How do I treat Chiggers?
Chiggers must be physically removed and pets treated with medication.
Your veterinarian will prescribe safe and effective treatment.
Many dogs love summer as much as we do, but high temperatures can present a problem for our canine friends.
We talked with Dr. Debbie Mandell, staff veterinarian and adjunct associate professor at the University of Pennsylvania’s Matthew J. Ryan Veterinary Hospital, about what factors can increase your dog’s risk of heat-related injuries and even death. Heatstroke is one of the many problems that veterinarians at Ryan see in the 13,000 emergency cases that come through their doors each year. Here are five factors that Dr. Mandell says can put your dog at risk for heat stress.
What Makes Some Dogs More Vulnerable
1. Congenital defects or underlying respiratory problems. One of the top risk factors, Dr. Mandell says, is upper-airway problems. You may coo at every adorable, flat-faced dog on your block, but breeds like Pugs, Bulldogs, French Bulldogs and Boxers can suffer from brachycephalic airway syndrome. Unlike humans, who sweat when we’re hot, dogs use their respiratory system to get rid of heat — and these flat-faced breeds’ airway abnormalities put them in danger of heatstroke when they’re exposed to higher temperatures.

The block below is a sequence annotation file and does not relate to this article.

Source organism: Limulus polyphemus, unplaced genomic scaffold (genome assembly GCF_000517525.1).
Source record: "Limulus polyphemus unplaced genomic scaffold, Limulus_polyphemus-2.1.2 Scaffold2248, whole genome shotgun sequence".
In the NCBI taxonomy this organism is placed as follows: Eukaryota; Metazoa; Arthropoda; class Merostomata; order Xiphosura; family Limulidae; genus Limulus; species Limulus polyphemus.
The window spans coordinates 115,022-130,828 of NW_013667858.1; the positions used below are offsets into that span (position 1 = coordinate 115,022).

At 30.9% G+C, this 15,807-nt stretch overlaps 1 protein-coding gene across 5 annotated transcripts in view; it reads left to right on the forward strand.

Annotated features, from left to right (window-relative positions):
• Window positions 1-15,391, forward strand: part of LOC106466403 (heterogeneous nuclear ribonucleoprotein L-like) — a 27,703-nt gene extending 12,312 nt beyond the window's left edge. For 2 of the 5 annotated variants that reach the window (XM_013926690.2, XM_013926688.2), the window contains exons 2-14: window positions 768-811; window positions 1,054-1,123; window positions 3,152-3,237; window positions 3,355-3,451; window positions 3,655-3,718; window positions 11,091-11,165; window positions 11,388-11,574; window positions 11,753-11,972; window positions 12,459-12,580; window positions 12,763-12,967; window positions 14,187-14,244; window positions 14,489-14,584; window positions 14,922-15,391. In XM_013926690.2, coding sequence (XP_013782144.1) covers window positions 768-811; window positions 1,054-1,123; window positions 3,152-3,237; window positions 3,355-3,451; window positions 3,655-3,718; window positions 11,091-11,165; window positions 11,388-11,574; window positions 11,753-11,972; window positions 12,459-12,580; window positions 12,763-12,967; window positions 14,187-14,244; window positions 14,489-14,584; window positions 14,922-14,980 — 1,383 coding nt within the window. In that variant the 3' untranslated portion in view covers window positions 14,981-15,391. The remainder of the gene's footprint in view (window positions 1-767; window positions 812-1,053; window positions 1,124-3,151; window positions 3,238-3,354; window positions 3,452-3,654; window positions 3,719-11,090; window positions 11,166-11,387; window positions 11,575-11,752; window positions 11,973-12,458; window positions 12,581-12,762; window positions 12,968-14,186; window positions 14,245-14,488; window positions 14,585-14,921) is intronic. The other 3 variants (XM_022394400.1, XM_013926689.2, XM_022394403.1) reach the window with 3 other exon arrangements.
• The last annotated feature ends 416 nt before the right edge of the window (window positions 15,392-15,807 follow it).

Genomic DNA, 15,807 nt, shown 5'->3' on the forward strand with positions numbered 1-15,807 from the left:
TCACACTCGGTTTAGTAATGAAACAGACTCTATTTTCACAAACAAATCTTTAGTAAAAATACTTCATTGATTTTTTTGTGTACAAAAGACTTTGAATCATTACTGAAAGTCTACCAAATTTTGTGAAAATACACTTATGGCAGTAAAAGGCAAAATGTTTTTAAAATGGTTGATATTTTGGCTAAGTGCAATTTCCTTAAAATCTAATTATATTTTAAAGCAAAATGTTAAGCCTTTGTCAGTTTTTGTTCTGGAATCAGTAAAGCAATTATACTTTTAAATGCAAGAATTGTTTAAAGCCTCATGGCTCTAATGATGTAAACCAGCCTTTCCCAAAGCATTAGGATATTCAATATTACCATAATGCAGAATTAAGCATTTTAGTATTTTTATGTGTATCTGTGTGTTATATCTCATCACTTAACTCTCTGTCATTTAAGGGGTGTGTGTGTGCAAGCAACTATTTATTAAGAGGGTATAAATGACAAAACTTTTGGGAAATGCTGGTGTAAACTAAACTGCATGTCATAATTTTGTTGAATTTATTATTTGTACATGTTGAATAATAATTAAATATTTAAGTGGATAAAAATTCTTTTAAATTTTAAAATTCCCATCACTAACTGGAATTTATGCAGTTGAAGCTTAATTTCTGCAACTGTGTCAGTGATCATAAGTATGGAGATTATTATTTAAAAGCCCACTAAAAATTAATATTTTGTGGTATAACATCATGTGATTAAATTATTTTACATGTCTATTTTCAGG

Another underlying respiratory condition that can land dogs in big trouble is laryngeal paralysis, which is common in medium and large breeds like setters, Labradors and Pit Bulls. Additionally, small dogs like Yorkshire Terriers, Pomeranians and Maltese are commonly affected by collapsing tracheas. In both of those situations, Dr. Mandell explains, the dogs will pant to release heat, and their panting causes swelling in the airway, which causes them to pant harder, which results in more swelling. “They enter this vicious cycle where they get worse and worse really quickly,” Dr. Mandell says.
2. Not being acclimated to hot weather. “On the first hot day, everyone wants to go for a run with their dog or play outside in the yard,” Dr. Mandell says. “Dogs are not going to stop, even when they can’t breathe or are about to collapse.”
It’s up to you, then, to know the signs of heat stress, so you can help your dog cool down before it becomes an emergency. Those signs include excessive panting and drooling, a fast pulse and gums that have changed in color from pink to bright red. Vomiting and bloody diarrhea are signals that the heat may have started to affect internal organs.
3. Being kept outdoors without access to shade and water. It can be dangerous for an indoor dog to overexert himself in hot weather, but pets who are primarily housed outdoors are also in danger. “As much as we try to discourage it,” Dr. Mandell says, “there are people who have outdoor dogs.” Keeping a dog outside in the summer, especially without appropriate access to shade and cool water, is a risk that’s not worth taking.